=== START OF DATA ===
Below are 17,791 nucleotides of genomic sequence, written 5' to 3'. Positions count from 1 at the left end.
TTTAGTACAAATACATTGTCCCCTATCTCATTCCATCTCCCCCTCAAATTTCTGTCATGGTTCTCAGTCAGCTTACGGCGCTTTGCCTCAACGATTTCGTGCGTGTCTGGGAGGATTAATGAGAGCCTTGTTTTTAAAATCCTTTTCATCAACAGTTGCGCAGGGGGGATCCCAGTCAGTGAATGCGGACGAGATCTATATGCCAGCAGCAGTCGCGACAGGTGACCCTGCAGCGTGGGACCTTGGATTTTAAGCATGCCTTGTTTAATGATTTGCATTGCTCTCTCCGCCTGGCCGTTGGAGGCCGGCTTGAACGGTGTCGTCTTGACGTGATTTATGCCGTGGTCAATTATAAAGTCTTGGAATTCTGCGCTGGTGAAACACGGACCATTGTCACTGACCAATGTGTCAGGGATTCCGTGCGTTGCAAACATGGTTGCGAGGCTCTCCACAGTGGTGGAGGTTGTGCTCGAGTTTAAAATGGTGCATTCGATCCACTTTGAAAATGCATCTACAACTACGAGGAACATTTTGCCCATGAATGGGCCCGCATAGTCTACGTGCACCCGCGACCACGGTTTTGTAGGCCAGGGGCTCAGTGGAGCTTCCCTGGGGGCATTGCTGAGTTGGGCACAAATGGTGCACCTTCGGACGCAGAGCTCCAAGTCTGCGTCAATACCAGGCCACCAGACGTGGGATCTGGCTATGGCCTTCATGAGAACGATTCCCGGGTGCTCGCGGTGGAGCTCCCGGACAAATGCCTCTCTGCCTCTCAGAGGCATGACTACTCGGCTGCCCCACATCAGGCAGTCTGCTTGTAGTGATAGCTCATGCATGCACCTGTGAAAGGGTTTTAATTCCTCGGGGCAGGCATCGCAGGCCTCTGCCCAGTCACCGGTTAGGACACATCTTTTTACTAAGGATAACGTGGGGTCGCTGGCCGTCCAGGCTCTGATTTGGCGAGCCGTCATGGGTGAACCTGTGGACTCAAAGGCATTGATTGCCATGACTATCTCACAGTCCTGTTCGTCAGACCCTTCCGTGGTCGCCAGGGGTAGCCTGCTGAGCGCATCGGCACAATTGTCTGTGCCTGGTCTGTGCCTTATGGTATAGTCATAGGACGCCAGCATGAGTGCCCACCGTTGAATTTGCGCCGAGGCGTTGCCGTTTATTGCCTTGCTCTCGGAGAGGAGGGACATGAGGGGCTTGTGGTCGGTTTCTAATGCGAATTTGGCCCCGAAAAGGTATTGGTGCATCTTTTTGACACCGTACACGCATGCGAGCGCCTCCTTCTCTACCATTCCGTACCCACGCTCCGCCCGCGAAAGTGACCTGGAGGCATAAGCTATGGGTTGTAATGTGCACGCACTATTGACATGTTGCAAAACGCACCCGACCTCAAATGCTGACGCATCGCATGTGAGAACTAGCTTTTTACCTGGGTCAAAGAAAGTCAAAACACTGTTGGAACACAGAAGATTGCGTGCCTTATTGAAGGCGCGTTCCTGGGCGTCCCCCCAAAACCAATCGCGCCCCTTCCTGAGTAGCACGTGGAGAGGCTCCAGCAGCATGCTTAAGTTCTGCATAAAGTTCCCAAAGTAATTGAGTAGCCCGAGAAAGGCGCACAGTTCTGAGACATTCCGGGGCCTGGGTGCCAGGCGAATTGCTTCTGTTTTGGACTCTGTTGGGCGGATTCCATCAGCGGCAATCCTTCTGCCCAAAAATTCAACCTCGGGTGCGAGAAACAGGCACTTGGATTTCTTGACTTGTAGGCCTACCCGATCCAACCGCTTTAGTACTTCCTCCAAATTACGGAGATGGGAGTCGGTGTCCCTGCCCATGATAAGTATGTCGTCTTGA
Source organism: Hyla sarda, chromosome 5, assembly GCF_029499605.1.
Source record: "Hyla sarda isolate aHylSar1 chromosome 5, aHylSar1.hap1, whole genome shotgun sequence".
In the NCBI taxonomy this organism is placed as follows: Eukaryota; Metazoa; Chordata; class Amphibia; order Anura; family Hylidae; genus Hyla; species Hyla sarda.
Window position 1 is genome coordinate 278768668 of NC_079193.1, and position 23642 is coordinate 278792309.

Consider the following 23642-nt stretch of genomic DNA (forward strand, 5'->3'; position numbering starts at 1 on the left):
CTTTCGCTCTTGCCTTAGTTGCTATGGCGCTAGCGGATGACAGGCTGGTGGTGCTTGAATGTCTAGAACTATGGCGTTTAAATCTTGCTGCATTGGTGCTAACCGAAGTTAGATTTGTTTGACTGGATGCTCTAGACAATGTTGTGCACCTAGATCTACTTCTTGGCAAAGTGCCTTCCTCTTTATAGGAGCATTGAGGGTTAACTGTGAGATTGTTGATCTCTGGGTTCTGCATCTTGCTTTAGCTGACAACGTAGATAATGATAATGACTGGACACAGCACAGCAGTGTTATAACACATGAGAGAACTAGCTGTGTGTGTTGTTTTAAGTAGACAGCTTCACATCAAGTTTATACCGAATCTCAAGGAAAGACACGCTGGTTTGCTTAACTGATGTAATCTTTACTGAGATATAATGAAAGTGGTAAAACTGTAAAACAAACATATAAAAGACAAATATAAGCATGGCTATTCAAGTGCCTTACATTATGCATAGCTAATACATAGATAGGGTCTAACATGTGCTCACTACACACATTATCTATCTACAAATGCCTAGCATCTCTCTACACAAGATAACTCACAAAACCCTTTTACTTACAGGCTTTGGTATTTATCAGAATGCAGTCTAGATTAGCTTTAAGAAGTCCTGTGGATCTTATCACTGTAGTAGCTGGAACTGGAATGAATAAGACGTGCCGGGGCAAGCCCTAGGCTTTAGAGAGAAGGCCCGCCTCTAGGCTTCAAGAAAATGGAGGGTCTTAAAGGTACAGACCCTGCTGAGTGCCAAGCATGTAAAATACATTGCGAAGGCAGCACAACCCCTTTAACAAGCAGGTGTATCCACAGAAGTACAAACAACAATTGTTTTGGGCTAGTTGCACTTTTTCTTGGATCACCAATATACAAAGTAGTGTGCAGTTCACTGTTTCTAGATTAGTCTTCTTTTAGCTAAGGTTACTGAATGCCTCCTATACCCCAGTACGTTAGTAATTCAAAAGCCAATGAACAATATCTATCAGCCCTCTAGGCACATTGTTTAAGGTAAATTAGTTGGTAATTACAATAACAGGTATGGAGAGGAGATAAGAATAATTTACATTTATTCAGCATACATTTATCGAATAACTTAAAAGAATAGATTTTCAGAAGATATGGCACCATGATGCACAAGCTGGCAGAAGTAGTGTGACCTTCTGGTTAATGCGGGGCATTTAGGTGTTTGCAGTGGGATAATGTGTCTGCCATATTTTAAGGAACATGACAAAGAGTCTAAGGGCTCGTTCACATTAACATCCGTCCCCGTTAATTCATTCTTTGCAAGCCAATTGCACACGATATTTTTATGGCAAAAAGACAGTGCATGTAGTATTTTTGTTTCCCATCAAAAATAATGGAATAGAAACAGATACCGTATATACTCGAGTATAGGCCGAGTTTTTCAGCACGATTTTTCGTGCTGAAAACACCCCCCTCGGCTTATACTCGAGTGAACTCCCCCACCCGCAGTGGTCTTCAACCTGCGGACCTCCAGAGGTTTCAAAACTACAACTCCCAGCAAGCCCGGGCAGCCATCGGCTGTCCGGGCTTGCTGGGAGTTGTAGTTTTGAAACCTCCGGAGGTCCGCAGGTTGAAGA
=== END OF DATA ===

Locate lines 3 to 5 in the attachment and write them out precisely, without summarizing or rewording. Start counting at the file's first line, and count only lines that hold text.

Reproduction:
Source organism: Hyla sarda, chromosome 5, assembly GCF_029499605.1.
Source record: "Hyla sarda isolate aHylSar1 chromosome 5, aHylSar1.hap1, whole genome shotgun sequence".
In the NCBI taxonomy this organism is placed as follows: Eukaryota; Metazoa; Chordata; class Amphibia; order Anura; family Hylidae; genus Hyla; species Hyla sarda.